In a significant development for Nigeria’s energy sector, the state-owned oil company, NNPC Ltd, has inked an agreement to provide the newly constructed Dangote oil refinery with up to six cargoes of crude oil in December. These cargoes will be used for testing purposes as the massive 650,000 barrel-per-day refinery nears completion. Three industry sources familiar with the matter confirmed this deal.
Financed by Africa’s wealthiest individual, Aliko Dangote, the Dangote oil refinery is poised to revolutionize oil trading in the Atlantic Basin. This refinery’s operation will also have profound implications for the global fuel industry, as it is expected to significantly reduce the demand for fuels produced in Europe and the United States, which have historically powered vehicles, trucks, and generators across the African continent.
Located in the Lekki free trade zone near Lagos, the Dangote oil refinery, once fully operational, holds the potential to transform Nigeria into a net exporter of fuels. This achievement aligns with a long-standing goal for Nigeria, an OPEC member that has traditionally relied heavily on fuel imports to meet its energy demands.
One of the sources, an NNPC official who chose to remain anonymous, revealed that the agreement entails the supply of six cargoes, equivalent to 200,000 barrels per day (bpd), in December. This arrangement forms part of a one-year deal, and future volumes will be determined based on mutual agreement and availability.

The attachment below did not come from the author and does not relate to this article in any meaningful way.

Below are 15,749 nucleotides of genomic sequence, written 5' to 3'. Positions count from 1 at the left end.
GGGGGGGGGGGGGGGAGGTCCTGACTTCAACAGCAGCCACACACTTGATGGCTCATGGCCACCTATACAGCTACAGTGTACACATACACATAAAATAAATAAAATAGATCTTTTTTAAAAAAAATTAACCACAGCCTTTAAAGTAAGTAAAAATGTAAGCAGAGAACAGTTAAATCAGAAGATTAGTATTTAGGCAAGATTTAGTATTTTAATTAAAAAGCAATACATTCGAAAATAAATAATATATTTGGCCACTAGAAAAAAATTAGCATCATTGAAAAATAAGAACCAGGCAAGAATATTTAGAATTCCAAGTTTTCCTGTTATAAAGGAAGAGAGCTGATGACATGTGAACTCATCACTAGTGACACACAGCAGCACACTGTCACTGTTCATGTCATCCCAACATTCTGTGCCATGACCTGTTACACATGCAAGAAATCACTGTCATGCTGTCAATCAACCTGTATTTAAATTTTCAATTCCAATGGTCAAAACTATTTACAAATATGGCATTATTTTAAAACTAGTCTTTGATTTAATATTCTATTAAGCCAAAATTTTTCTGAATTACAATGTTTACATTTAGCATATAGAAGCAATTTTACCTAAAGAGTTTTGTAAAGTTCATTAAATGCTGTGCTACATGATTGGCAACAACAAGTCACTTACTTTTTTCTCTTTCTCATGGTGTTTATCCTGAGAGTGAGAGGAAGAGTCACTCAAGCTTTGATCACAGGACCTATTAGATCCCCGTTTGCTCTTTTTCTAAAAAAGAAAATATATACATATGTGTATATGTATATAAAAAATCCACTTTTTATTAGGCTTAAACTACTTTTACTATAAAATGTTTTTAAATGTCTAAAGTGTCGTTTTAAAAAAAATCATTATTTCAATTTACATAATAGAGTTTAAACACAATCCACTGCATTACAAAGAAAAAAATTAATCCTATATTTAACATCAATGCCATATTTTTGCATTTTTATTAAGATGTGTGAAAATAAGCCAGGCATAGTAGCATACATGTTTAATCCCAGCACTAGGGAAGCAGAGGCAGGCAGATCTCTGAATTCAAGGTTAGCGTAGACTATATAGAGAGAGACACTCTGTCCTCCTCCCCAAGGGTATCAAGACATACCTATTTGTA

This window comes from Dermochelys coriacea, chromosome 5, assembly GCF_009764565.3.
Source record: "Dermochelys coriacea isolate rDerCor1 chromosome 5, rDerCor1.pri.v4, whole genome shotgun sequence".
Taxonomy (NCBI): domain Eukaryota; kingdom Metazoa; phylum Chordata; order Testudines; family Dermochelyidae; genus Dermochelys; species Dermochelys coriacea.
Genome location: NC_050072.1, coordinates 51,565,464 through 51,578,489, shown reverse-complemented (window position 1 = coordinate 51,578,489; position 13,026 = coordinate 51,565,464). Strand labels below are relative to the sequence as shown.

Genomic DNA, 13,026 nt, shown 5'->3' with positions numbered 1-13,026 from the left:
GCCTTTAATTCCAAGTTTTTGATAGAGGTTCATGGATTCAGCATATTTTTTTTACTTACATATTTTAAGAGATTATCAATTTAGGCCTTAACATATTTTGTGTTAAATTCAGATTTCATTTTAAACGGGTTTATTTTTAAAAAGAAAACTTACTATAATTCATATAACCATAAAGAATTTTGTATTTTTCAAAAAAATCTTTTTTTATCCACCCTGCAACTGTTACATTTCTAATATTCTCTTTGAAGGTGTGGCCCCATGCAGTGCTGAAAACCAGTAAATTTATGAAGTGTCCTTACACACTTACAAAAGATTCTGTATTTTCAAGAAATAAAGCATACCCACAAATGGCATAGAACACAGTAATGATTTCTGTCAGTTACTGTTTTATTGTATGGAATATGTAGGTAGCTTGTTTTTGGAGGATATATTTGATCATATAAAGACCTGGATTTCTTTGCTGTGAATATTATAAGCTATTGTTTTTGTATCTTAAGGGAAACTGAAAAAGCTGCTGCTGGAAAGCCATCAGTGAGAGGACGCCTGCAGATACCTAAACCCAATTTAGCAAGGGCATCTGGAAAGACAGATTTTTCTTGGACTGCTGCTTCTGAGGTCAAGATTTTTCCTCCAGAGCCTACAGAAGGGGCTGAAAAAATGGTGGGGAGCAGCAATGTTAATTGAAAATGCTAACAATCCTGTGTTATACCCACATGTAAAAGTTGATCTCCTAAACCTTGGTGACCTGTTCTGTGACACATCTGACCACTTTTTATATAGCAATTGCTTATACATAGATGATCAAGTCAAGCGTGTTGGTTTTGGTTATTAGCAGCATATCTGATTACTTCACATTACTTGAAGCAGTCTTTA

Other insiders indicated that plans were in place to supply approximately 4 to 5 cargoes, totaling at least 130,000 bpd. When questioned about the NNPC’s supply agreement, a Dangote Group official, who preferred not to be identified, mentioned the existence of confidentiality clauses without providing further details.
Gasoline and diesel purchases from the Dangote refinery will be the subject of separate negotiations at a later stage. It’s worth noting that the NNPC holds a 20% stake in the Dangote oil refinery.
The Dangote refinery initiated its commissioning process in May of the current year, after several years of delays and at a cost exceeding the initial estimates of $12-14 billion, with the final price tag reaching $19 billion. The commissioning phase includes rigorous testing of the various units responsible for producing a range of products, from gasoline to diesel, and ensuring their responsiveness to control panels. Experts in the industry suggest that it can take several months for refineries to transition from test runs to full-capacity production of high-quality fuels.
Jeremy Parker, the Head of Business Development at CITAC, an Africa-focused oil consultancy, emphasized that the value of the fuels produced by the refinery is expected to improve gradually as it approaches full capacity. He noted that to maintain efficient operation, the refinery would need to be consistently supplied with crude oil at a rate of approximately 325,000 bpd, which equates to about 10 cargoes per month. As the refinery progresses through subsequent phases and ramps up to its full capacity of 650,000 bpd, this figure is expected to increase.
In summary, Nigeria’s NNPC supplying the Dangote oil refinery with crude oil for testing represents a significant step in the development of the refinery, which is set to transform Nigeria’s energy landscape and impact global oil trading dynamics.